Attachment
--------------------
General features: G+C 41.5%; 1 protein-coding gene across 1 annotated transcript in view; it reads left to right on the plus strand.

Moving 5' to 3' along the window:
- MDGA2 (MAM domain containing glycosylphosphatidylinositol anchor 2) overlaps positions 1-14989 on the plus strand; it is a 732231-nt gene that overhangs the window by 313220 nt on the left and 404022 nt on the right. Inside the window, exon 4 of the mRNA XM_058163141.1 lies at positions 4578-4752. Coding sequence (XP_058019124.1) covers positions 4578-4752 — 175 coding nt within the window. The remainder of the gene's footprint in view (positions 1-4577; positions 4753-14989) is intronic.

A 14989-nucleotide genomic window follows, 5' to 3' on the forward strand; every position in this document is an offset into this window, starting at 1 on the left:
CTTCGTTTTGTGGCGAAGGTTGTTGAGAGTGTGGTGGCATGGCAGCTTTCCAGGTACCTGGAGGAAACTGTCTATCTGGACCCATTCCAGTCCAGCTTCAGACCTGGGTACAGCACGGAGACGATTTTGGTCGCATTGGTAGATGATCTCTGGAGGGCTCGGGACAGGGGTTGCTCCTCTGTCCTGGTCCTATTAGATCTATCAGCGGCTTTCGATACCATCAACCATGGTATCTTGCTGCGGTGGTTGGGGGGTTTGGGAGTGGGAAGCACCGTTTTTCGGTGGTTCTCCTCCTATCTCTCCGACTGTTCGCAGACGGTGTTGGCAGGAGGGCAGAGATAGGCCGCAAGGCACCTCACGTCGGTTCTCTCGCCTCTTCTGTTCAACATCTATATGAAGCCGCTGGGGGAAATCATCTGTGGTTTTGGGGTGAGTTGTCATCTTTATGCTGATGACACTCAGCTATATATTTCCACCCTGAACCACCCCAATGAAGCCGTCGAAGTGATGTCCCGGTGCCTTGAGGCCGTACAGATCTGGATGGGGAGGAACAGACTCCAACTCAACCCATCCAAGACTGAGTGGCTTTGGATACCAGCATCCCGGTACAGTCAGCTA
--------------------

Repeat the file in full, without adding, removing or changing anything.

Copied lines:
General features: G+C 41.5%; 1 protein-coding gene across 1 annotated transcript in view; it reads left to right on the plus strand.

Moving 5' to 3' along the window:
- MDGA2 (MAM domain containing glycosylphosphatidylinositol anchor 2) overlaps positions 1-14989 on the plus strand; it is a 732231-nt gene that overhangs the window by 313220 nt on the left and 404022 nt on the right. Inside the window, exon 4 of the mRNA XM_058163141.1 lies at positions 4578-4752. Coding sequence (XP_058019124.1) covers positions 4578-4752 — 175 coding nt within the window. The remainder of the gene's footprint in view (positions 1-4577; positions 4753-14989) is intronic.

A 14989-nucleotide genomic window follows, 5' to 3' on the forward strand; every position in this document is an offset into this window, starting at 1 on the left:
CTTCGTTTTGTGGCGAAGGTTGTTGAGAGTGTGGTGGCATGGCAGCTTTCCAGGTACCTGGAGGAAACTGTCTATCTGGACCCATTCCAGTCCAGCTTCAGACCTGGGTACAGCACGGAGACGATTTTGGTCGCATTGGTAGATGATCTCTGGAGGGCTCGGGACAGGGGTTGCTCCTCTGTCCTGGTCCTATTAGATCTATCAGCGGCTTTCGATACCATCAACCATGGTATCTTGCTGCGGTGGTTGGGGGGTTTGGGAGTGGGAAGCACCGTTTTTCGGTGGTTCTCCTCCTATCTCTCCGACTGTTCGCAGACGGTGTTGGCAGGAGGGCAGAGATAGGCCGCAAGGCACCTCACGTCGGTTCTCTCGCCTCTTCTGTTCAACATCTATATGAAGCCGCTGGGGGAAATCATCTGTGGTTTTGGGGTGAGTTGTCATCTTTATGCTGATGACACTCAGCTATATATTTCCACCCTGAACCACCCCAATGAAGCCGTCGAAGTGATGTCCCGGTGCCTTGAGGCCGTACAGATCTGGATGGGGAGGAACAGACTCCAACTCAACCCATCCAAGACTGAGTGGCTTTGGATACCAGCATCCCGGTACAGTCAGCTA